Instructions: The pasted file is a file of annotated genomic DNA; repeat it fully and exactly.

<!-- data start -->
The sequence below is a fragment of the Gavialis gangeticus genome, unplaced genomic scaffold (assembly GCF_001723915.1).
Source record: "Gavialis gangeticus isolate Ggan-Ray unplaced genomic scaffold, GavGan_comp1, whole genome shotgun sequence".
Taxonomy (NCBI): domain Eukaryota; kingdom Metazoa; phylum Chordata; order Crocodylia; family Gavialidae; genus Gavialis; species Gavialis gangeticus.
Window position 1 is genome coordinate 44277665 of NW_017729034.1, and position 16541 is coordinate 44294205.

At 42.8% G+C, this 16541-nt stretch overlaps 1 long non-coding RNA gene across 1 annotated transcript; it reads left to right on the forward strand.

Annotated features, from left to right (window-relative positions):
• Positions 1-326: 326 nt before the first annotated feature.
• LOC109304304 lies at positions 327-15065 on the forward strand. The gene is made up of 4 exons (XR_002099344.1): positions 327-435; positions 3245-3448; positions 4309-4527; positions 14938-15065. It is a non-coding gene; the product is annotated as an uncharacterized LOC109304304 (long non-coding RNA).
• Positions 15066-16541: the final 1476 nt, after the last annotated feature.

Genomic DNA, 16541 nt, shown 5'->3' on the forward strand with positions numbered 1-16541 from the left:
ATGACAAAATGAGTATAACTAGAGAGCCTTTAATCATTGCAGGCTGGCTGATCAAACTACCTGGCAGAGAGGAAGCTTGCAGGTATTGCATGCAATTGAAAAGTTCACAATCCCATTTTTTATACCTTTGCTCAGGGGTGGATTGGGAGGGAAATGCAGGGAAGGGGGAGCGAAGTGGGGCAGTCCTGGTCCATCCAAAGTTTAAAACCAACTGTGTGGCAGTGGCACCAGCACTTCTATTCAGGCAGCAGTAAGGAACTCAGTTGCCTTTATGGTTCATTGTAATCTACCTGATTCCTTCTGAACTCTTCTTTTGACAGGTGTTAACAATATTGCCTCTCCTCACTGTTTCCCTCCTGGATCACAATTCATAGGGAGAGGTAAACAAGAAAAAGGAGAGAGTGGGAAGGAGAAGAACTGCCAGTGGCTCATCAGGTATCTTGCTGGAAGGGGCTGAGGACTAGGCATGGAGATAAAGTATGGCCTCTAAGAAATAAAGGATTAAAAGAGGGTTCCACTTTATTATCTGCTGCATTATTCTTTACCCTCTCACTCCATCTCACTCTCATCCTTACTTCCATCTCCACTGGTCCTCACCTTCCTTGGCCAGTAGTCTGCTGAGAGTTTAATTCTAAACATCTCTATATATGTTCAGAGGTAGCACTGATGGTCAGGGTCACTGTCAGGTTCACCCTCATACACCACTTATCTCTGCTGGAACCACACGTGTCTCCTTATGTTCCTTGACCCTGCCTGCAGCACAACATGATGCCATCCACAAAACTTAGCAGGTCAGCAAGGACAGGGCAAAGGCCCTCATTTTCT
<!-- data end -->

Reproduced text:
The sequence below is a fragment of the Gavialis gangeticus genome, unplaced genomic scaffold (assembly GCF_001723915.1).
Source record: "Gavialis gangeticus isolate Ggan-Ray unplaced genomic scaffold, GavGan_comp1, whole genome shotgun sequence".
Taxonomy (NCBI): domain Eukaryota; kingdom Metazoa; phylum Chordata; order Crocodylia; family Gavialidae; genus Gavialis; species Gavialis gangeticus.
Window position 1 is genome coordinate 44277665 of NW_017729034.1, and position 16541 is coordinate 44294205.

At 42.8% G+C, this 16541-nt stretch overlaps 1 long non-coding RNA gene across 1 annotated transcript; it reads left to right on the forward strand.

Annotated features, from left to right (window-relative positions):
• Positions 1-326: 326 nt before the first annotated feature.
• LOC109304304 lies at positions 327-15065 on the forward strand. The gene is made up of 4 exons (XR_002099344.1): positions 327-435; positions 3245-3448; positions 4309-4527; positions 14938-15065. It is a non-coding gene; the product is annotated as an uncharacterized LOC109304304 (long non-coding RNA).
• Positions 15066-16541: the final 1476 nt, after the last annotated feature.

Genomic DNA, 16541 nt, shown 5'->3' on the forward strand with positions numbered 1-16541 from the left:
ATGACAAAATGAGTATAACTAGAGAGCCTTTAATCATTGCAGGCTGGCTGATCAAACTACCTGGCAGAGAGGAAGCTTGCAGGTATTGCATGCAATTGAAAAGTTCACAATCCCATTTTTTATACCTTTGCTCAGGGGTGGATTGGGAGGGAAATGCAGGGAAGGGGGAGCGAAGTGGGGCAGTCCTGGTCCATCCAAAGTTTAAAACCAACTGTGTGGCAGTGGCACCAGCACTTCTATTCAGGCAGCAGTAAGGAACTCAGTTGCCTTTATGGTTCATTGTAATCTACCTGATTCCTTCTGAACTCTTCTTTTGACAGGTGTTAACAATATTGCCTCTCCTCACTGTTTCCCTCCTGGATCACAATTCATAGGGAGAGGTAAACAAGAAAAAGGAGAGAGTGGGAAGGAGAAGAACTGCCAGTGGCTCATCAGGTATCTTGCTGGAAGGGGCTGAGGACTAGGCATGGAGATAAAGTATGGCCTCTAAGAAATAAAGGATTAAAAGAGGGTTCCACTTTATTATCTGCTGCATTATTCTTTACCCTCTCACTCCATCTCACTCTCATCCTTACTTCCATCTCCACTGGTCCTCACCTTCCTTGGCCAGTAGTCTGCTGAGAGTTTAATTCTAAACATCTCTATATATGTTCAGAGGTAGCACTGATGGTCAGGGTCACTGTCAGGTTCACCCTCATACACCACTTATCTCTGCTGGAACCACACGTGTCTCCTTATGTTCCTTGACCCTGCCTGCAGCACAACATGATGCCATCCACAAAACTTAGCAGGTCAGCAAGGACAGGGCAAAGGCCCTCATTTTCT